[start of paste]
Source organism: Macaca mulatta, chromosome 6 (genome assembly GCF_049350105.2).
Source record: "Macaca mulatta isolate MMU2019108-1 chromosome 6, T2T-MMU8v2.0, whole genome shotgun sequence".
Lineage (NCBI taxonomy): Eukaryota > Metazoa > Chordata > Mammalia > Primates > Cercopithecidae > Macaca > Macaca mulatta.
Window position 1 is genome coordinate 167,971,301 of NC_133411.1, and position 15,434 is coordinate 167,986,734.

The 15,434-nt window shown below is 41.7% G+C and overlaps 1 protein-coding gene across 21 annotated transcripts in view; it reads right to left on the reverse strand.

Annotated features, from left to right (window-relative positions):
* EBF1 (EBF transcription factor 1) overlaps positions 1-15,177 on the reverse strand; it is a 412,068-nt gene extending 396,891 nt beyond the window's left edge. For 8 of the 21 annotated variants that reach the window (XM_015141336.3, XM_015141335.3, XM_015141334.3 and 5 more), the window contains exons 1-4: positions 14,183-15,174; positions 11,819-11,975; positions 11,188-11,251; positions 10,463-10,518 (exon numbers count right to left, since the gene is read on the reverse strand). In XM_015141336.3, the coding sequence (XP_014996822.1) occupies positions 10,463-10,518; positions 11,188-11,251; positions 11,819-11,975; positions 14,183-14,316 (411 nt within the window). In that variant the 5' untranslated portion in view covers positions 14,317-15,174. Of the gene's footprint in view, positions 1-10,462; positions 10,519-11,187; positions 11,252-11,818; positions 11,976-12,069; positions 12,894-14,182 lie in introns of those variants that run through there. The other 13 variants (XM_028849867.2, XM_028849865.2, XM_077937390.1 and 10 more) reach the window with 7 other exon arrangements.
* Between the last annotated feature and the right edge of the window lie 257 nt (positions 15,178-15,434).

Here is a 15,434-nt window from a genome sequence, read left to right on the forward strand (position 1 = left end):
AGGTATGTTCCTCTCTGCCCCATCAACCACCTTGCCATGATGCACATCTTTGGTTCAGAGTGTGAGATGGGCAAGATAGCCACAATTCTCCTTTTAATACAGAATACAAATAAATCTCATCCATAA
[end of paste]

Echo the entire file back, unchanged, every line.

Source organism: Macaca mulatta, chromosome 6 (genome assembly GCF_049350105.2).
Source record: "Macaca mulatta isolate MMU2019108-1 chromosome 6, T2T-MMU8v2.0, whole genome shotgun sequence".
Lineage (NCBI taxonomy): Eukaryota > Metazoa > Chordata > Mammalia > Primates > Cercopithecidae > Macaca > Macaca mulatta.
Window position 1 is genome coordinate 167,971,301 of NC_133411.1, and position 15,434 is coordinate 167,986,734.

The 15,434-nt window shown below is 41.7% G+C and overlaps 1 protein-coding gene across 21 annotated transcripts in view; it reads right to left on the reverse strand.

Annotated features, from left to right (window-relative positions):
* EBF1 (EBF transcription factor 1) overlaps positions 1-15,177 on the reverse strand; it is a 412,068-nt gene extending 396,891 nt beyond the window's left edge. For 8 of the 21 annotated variants that reach the window (XM_015141336.3, XM_015141335.3, XM_015141334.3 and 5 more), the window contains exons 1-4: positions 14,183-15,174; positions 11,819-11,975; positions 11,188-11,251; positions 10,463-10,518 (exon numbers count right to left, since the gene is read on the reverse strand). In XM_015141336.3, the coding sequence (XP_014996822.1) occupies positions 10,463-10,518; positions 11,188-11,251; positions 11,819-11,975; positions 14,183-14,316 (411 nt within the window). In that variant the 5' untranslated portion in view covers positions 14,317-15,174. Of the gene's footprint in view, positions 1-10,462; positions 10,519-11,187; positions 11,252-11,818; positions 11,976-12,069; positions 12,894-14,182 lie in introns of those variants that run through there. The other 13 variants (XM_028849867.2, XM_028849865.2, XM_077937390.1 and 10 more) reach the window with 7 other exon arrangements.
* Between the last annotated feature and the right edge of the window lie 257 nt (positions 15,178-15,434).

Here is a 15,434-nt window from a genome sequence, read left to right on the forward strand (position 1 = left end):
AGGTATGTTCCTCTCTGCCCCATCAACCACCTTGCCATGATGCACATCTTTGGTTCAGAGTGTGAGATGGGCAAGATAGCCACAATTCTCCTTTTAATACAGAATACAAATAAATCTCATCCATAA